Free Translator Free Translator
Translators Dictionaries Courses Other
Home
English Dictionary      examples: 'day', 'get rid of', 'New York Bay'




Cellar   Listen
noun
Cellar  n.  A room or rooms under a building, and usually below the surface of the ground, where provisions and other stores are kept.






Collaborative International Dictionary of English 0.48








Advanced search
     Find words:
Starting with
Ending with
Containing
Matching a pattern  

Synonyms
Antonyms
Quotes
Words linked to  

only single words



Share |





"Cellar" Quotes from Famous Books



... they have been cut half way through so that when the wind blows they keep falling on the passing convoys. The inhabitants left in these villages are wild with delight and are giving the troops an inspiring reception. In one town the boches raped all the women before leaving, then locked them down cellar, and carried off all the ...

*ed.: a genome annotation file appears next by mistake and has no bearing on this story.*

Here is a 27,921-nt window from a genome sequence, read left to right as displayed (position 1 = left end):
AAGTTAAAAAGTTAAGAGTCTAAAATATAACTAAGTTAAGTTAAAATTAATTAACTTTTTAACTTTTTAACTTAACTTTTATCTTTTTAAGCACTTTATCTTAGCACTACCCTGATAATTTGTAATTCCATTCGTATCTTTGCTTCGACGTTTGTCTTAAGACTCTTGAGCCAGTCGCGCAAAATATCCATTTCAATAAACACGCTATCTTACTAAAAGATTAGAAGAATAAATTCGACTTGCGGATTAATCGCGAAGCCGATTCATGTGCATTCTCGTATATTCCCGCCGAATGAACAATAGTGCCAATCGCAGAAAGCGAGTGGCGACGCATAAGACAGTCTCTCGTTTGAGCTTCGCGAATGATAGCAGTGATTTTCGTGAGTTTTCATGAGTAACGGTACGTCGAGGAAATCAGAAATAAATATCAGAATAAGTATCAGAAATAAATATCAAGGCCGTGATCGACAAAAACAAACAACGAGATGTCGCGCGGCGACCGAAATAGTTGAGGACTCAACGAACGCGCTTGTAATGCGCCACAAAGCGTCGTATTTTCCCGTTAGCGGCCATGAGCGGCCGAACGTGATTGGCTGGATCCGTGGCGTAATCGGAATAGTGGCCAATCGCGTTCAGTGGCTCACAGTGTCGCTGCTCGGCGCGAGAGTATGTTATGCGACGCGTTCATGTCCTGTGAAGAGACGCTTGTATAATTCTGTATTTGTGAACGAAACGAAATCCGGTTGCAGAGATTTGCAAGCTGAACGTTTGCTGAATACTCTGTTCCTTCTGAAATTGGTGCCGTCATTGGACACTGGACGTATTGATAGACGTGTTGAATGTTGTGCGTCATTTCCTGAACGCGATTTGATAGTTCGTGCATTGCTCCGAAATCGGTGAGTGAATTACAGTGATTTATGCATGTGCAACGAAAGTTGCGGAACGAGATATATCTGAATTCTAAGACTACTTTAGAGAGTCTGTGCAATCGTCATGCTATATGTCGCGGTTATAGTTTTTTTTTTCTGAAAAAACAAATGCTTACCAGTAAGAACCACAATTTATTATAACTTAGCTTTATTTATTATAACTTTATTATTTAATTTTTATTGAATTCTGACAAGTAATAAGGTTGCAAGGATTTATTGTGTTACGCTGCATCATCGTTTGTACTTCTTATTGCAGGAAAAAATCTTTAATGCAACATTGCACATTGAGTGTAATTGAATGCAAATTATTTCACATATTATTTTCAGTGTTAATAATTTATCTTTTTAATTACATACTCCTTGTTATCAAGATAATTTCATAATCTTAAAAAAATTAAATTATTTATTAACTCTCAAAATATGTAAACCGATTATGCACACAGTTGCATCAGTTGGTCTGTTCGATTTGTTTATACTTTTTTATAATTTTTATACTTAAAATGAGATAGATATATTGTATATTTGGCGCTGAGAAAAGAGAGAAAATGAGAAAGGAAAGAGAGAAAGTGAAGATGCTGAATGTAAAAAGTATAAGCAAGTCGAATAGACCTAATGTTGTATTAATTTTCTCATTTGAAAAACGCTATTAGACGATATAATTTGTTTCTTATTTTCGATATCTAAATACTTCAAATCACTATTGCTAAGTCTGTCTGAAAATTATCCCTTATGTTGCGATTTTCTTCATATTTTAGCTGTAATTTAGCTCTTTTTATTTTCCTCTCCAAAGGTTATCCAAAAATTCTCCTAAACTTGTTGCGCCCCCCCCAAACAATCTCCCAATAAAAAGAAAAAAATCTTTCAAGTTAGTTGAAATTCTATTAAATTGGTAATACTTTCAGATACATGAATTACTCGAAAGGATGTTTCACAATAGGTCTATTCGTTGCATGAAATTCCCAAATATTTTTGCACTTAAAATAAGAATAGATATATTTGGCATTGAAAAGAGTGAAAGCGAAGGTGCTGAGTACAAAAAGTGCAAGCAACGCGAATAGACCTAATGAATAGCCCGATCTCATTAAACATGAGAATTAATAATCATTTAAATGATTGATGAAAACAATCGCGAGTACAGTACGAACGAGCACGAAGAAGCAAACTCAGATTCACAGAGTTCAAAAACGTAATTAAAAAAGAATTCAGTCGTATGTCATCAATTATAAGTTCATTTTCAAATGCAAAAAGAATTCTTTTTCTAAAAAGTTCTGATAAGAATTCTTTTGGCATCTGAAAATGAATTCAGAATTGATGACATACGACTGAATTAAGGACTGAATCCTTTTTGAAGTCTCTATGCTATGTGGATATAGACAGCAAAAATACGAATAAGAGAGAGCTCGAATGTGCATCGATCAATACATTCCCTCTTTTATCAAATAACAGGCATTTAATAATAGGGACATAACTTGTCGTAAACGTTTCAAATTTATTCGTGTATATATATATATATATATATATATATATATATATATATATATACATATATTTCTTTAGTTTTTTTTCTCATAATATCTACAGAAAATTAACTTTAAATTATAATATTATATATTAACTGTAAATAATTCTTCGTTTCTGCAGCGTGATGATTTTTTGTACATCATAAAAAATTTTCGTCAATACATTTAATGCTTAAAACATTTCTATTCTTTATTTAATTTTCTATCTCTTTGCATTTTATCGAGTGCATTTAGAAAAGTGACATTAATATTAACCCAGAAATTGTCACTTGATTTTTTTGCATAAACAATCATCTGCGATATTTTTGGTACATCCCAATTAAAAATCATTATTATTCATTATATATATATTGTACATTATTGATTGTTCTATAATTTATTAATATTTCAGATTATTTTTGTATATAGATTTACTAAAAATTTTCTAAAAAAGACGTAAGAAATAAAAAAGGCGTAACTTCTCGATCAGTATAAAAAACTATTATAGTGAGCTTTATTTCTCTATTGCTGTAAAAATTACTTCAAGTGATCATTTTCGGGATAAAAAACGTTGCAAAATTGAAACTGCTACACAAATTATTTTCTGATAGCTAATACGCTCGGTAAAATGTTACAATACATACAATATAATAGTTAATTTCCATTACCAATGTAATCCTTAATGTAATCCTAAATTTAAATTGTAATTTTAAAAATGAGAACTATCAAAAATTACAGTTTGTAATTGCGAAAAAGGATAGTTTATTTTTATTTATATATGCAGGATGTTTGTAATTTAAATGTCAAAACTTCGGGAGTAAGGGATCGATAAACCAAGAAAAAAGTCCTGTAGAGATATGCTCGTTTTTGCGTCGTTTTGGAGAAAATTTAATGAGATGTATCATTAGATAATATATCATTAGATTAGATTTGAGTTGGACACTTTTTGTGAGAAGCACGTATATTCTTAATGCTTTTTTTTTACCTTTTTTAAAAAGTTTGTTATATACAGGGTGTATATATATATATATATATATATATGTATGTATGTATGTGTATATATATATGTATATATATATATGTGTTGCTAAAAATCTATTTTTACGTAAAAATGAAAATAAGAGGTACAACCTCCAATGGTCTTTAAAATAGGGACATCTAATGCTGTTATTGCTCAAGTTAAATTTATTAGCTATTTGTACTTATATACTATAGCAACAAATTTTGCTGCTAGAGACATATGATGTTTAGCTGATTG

— Flying for France • James R. McConnell

... old cellar did he set a-tilt, and shake with the desperate expectation of collecting enough of the grounds of claret to fill the large pewter measure which he carred in his hand. Alas! each had been too devoutly drained; and, with all the squeezing and manoeuvring which his craft as a butler suggested, he ...
— Bride of Lammermoor • Sir Walter Scott

... too," cried Mary, examining the shelves, "the big key of the cellar here Where did it come from? And this key covered with cheese, from one end to ...
— Fanny, the Flower-Girl • Selina Bunbury

... it up the valley, and down into your cellar, Sir Risdon," whispered the man, as if afraid that the old grey horse would hear; "nobody would be a bit the wiser, and you'd be doing a neighbour ...
— Cutlass and Cudgel • George Manville Fenn

... led them down into the cellar and showed them some old baseballs, some bats, some gloves, and, best of all, ...
— Bunny Brown and His Sister Sue Keeping Store • Laura Lee Hope